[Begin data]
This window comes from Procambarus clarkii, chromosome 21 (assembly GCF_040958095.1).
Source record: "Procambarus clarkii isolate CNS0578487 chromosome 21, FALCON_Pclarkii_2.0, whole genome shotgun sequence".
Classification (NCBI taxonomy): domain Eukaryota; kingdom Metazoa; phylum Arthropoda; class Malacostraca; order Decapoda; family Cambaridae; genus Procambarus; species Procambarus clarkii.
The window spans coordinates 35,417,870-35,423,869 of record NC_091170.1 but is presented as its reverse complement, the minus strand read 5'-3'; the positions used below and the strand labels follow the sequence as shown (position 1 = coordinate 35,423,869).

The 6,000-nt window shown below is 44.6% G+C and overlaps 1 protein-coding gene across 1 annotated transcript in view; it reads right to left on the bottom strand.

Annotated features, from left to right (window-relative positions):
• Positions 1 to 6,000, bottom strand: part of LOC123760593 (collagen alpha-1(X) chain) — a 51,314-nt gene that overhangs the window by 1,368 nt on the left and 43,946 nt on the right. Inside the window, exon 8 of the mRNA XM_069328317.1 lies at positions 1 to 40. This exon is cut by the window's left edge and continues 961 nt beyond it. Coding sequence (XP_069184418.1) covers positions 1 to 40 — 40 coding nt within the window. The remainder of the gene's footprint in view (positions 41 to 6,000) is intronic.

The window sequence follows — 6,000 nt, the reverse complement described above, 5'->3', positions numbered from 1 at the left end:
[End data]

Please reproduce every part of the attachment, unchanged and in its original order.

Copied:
This window comes from Procambarus clarkii, chromosome 21 (assembly GCF_040958095.1).
Source record: "Procambarus clarkii isolate CNS0578487 chromosome 21, FALCON_Pclarkii_2.0, whole genome shotgun sequence".
Classification (NCBI taxonomy): domain Eukaryota; kingdom Metazoa; phylum Arthropoda; class Malacostraca; order Decapoda; family Cambaridae; genus Procambarus; species Procambarus clarkii.
The window spans coordinates 35,417,870-35,423,869 of record NC_091170.1 but is presented as its reverse complement, the minus strand read 5'-3'; the positions used below and the strand labels follow the sequence as shown (position 1 = coordinate 35,423,869).

The 6,000-nt window shown below is 44.6% G+C and overlaps 1 protein-coding gene across 1 annotated transcript in view; it reads right to left on the bottom strand.

Annotated features, from left to right (window-relative positions):
• Positions 1 to 6,000, bottom strand: part of LOC123760593 (collagen alpha-1(X) chain) — a 51,314-nt gene that overhangs the window by 1,368 nt on the left and 43,946 nt on the right. Inside the window, exon 8 of the mRNA XM_069328317.1 lies at positions 1 to 40. This exon is cut by the window's left edge and continues 961 nt beyond it. Coding sequence (XP_069184418.1) covers positions 1 to 40 — 40 coding nt within the window. The remainder of the gene's footprint in view (positions 41 to 6,000) is intronic.

The window sequence follows — 6,000 nt, the reverse complement described above, 5'->3', positions numbered from 1 at the left end: